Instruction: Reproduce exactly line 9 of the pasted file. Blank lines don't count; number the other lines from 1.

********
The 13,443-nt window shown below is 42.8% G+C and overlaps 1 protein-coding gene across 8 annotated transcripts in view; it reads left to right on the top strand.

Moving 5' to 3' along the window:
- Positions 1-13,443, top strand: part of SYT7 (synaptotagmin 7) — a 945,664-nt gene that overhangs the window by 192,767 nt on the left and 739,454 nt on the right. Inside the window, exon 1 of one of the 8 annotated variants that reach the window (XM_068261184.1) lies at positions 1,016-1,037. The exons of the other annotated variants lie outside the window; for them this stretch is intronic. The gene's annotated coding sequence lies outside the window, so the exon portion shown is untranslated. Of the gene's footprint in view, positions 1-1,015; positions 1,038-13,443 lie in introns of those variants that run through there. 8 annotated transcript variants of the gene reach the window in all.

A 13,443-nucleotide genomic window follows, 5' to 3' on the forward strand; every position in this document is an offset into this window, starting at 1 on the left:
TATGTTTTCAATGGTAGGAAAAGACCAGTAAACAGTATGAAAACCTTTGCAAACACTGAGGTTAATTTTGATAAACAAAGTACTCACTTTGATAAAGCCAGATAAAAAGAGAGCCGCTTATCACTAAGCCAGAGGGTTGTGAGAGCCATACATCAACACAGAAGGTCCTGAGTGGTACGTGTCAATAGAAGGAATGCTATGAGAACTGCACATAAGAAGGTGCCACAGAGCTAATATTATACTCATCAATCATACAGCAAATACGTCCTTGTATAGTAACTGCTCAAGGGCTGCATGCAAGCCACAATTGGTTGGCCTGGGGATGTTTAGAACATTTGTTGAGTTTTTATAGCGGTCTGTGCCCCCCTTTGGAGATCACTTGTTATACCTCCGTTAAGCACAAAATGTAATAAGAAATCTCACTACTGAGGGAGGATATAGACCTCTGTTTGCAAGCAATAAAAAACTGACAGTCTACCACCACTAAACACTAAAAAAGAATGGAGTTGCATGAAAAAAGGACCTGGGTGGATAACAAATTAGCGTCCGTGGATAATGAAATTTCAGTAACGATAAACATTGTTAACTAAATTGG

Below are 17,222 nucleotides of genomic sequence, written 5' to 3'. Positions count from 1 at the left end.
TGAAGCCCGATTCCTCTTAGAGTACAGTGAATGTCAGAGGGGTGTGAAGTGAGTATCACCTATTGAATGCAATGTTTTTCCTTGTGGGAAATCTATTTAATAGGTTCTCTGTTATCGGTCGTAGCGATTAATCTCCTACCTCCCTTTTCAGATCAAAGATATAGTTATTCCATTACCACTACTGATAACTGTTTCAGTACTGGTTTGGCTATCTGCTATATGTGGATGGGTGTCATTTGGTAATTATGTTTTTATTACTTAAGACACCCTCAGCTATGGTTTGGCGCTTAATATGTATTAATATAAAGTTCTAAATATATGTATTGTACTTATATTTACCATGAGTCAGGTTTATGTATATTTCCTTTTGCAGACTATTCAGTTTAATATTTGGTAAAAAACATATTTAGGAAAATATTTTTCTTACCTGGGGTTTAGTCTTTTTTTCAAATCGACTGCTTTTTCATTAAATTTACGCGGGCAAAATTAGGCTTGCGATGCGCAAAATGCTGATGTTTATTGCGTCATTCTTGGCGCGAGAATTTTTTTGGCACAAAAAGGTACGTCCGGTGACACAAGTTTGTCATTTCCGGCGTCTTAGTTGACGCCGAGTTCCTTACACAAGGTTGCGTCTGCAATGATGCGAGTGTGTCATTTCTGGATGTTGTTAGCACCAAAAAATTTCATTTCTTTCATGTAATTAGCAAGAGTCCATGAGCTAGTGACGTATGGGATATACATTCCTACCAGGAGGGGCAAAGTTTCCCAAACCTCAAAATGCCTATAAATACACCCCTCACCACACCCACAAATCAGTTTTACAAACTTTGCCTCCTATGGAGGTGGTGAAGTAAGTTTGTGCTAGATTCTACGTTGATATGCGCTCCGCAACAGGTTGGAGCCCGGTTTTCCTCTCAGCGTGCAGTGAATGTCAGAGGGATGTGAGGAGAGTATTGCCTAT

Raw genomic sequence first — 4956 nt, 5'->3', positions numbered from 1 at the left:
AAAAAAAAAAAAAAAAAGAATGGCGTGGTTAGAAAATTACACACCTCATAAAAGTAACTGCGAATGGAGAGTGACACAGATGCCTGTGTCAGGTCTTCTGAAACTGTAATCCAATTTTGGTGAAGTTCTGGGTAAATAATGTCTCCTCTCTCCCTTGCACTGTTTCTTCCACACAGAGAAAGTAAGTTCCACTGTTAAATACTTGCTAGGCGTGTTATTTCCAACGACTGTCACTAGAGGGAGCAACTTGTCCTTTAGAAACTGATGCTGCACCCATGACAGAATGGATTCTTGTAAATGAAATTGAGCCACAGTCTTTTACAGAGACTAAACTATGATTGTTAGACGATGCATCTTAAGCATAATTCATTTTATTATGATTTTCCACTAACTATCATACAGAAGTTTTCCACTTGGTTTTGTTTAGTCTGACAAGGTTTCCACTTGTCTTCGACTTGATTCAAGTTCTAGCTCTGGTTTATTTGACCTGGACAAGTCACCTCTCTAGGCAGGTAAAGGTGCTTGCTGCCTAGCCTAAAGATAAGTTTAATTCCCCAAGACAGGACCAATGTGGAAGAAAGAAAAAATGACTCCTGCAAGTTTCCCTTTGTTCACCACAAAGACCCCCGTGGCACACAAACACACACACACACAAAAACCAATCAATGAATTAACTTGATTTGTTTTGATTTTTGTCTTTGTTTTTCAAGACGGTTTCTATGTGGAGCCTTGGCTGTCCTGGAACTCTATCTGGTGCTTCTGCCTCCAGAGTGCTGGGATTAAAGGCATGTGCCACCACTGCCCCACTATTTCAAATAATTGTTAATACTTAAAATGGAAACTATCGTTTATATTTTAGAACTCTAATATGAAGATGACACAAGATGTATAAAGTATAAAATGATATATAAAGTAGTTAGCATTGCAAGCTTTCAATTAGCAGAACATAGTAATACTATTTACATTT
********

AAAAAAAAAAAAAAAAAGAATGGCGTGGTTAGAAAATTACACACCTCATAAAAGTAACTGCGAATGGAGAGTGACACAGATGCCTGTGTCAGGTCTTCTGAAACTGTAATCCAATTTTGGTGAAGTTCTGGGTAAATAATGTCTCCTCTCTCCCTTGCACTGTTTCTTCCACACAGAGAAAGTAAGTTCCACTGTTAAATACTTGCTAGGCGTGTTATTTCCAACGACTGTCACTAGAGGGAGCAACTTGTCCTTTAGAAACTGATGCTGCACCCATGACAGAATGGATTCTTGTAAATGAAATTGAGCCACAGTCTTTTACAGAGACTAAACTATGATTGTTAGACGATGCATCTTAAGCATAATTCATTTTATTATGATTTTCCACTAACTATCATACAGAAGTTTTCCACTTGGTTTTGTTTAGTCTGACAAGGTTTCCACTTGTCTTCGACTTGATTCAAGTTCTAGCTCTGGTTTATTTGACCTGGACAAGTCACCTCTCTAGGCAGGTAAAGGTGCTTGCTGCCTAGCCTAAAGATAAGTTTAATTCCCCAAGACAGGACCAATGTGGAAGAAAGAAAAAATGACTCCTGCAAGTTTCCCTTTGTTCACCACAAAGACCCCCGTGGCACACAAACACACACACACACAAAAACCAATCAATGAATTAACTTGATTTGTTTTGATTTTTGTCTTTGTTTTTCAAGACGGTTTCTATGTGGAGCCTTGGCTGTCCTGGAACTCTATCTGGTGCTTCTGCCTCCAGAGTGCTGGGATTAAAGGCATGTGCCACCACTGCCCCACTATTTCAAATAATTGTTAATACTTAAAATGGAAACTATCGTTTATATTTTAGAACTCTAATATGAAGATGACACAAGATGTATAAAGTATAAAATGATATATAAAGTAGTTAGCATTGCAAGCTTTCAATTAGCAGAACATAGTAATACTATTTACATTT